This experience with iNaturalist and the Bioblitz was unique. I was able to get a sense of accomplishment as well as a sense of inclusion in a community that was doing its best at understanding the world around them (and us). I must admit that I was almost completely going off of the groups understanding of the biodiversity around me, seeing as my prior education never focused on the indigenous and invasive species of the Anacostia watershed.
But even so, not until I had the app at my fingertips did I truly comprehend just how many diverse weeds, flowers, grasses, trees, and bushes could fit into one ecosystem. And that’s one of the important points about this unique ecosystem. Because there is so much biodiversity coupled with the presence of invasive diseases, it’s important to have a living record of the biota. Invasive species have the ability to push out the original species, so monitoring is essential to understanding the invasive threats to the islands’ wildlife. The living record also serves as a history of the land informing future staff members, researchers, and civilians of what evolution the environmental structure has undergone.
Biodiversity monitoring is just a piece of the AWS’s plans to restore the watershed. AWS is leading multiple efforts to make the land and the water a place that people can swim, run, relax, learn, and research It was easy to forget I was walking on a man-made island in the shadow of the Capitol. There were slight reminders like the view in between the trees of the RFK Stadium or the East Capitol St Bridge running across the bottom of Kingman Island. These reminders running parallel to the vast swath of biodiversity we were recording and proved the dynamic nature of a Bioblitz. The recreational, educational, and citizen scientific components of the program were not only enjoyable but also easily translational to environmental education at every grade level for all communities.
So, was the weekend a success? Are people actually willing to sacrifice a couple hours on the weekend for the noble pursuit of biodiversity research? Yes, and yes. After the Bioblitz, 1,640 observations were recorded of 507 species by 103 observers and 9 RTE (rare, threatened or endangered) species were recorded. Spanning from 22 unique observations of the pastel colored Porcelain Berries (Ampelopsis brevipedunculata) to 9 observations of the dignified Bald Eagle (Haliaeetus leucocephalus), the weekend further educated DMV residents, and anyone with an internet connection, on what species could literally be right in their backyard. But it’s important to look at the Bioblitzes not as an isolated annual event. iNaturalist allows for the creation of “projects” that are living databases anyone can contribute to, at any time. Currently, the “Biodiversity of the Anacostia River” project contains records of 935 unique species and 2,650 observations.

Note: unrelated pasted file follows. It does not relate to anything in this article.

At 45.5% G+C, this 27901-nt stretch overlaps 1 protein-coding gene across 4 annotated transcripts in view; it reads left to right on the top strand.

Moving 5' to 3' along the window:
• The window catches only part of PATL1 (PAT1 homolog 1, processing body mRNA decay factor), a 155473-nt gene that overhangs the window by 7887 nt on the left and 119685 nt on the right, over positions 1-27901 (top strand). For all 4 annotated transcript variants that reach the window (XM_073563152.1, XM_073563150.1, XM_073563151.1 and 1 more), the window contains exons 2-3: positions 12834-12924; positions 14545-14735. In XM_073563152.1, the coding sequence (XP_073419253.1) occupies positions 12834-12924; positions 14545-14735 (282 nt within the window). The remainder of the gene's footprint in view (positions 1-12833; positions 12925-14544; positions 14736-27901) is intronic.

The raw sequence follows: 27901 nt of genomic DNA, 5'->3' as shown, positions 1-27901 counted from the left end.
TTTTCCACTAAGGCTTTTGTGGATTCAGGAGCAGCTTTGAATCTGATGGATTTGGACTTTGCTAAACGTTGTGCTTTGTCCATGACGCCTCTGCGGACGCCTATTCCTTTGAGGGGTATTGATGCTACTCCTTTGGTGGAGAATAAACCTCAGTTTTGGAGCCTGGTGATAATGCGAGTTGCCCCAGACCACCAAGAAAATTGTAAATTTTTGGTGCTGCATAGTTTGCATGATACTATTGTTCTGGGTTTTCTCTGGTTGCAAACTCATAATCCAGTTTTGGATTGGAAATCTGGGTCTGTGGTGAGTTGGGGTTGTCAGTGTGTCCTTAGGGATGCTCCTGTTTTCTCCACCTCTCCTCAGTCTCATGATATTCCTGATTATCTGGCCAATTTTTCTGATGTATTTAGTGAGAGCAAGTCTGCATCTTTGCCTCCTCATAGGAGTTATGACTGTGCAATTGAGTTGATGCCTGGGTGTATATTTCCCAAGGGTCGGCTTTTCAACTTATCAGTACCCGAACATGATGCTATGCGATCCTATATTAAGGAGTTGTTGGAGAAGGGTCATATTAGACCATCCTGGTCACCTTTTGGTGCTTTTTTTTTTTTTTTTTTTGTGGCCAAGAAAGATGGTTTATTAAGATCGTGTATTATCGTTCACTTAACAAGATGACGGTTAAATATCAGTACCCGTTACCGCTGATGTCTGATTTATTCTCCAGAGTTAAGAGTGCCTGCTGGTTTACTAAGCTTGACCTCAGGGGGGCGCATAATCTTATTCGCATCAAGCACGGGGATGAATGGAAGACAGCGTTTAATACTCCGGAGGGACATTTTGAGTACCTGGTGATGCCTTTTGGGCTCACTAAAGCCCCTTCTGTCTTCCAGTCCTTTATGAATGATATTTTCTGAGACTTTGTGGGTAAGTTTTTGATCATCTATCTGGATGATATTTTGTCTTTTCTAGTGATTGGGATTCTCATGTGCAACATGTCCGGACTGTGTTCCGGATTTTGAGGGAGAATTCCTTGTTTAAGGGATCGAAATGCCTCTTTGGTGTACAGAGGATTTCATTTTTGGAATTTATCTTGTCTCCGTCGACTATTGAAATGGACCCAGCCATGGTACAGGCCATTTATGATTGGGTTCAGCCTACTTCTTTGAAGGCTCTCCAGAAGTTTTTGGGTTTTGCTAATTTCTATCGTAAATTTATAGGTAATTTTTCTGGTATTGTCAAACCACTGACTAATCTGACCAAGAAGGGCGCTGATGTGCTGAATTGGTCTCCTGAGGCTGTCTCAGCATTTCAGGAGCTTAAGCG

Data collected by this Bioblitz, and others across the country, serve multiple big picture purposes. Researchers can use this to analyze population migration and location, while environmentalists can work on conservation efforts to protect those previously mentioned RTEs. On a smaller scale, the biodiversity data collected by projects like these can serve as a steward to the public. From school groups to urban explorers, this data can fuel the treasure hunter in all of us. Luckily this treasure chest isn’t buried under a large red X in the middle of a desert. No, this treasure is above you, below you, next to you and maybe even buzzing right under your nose.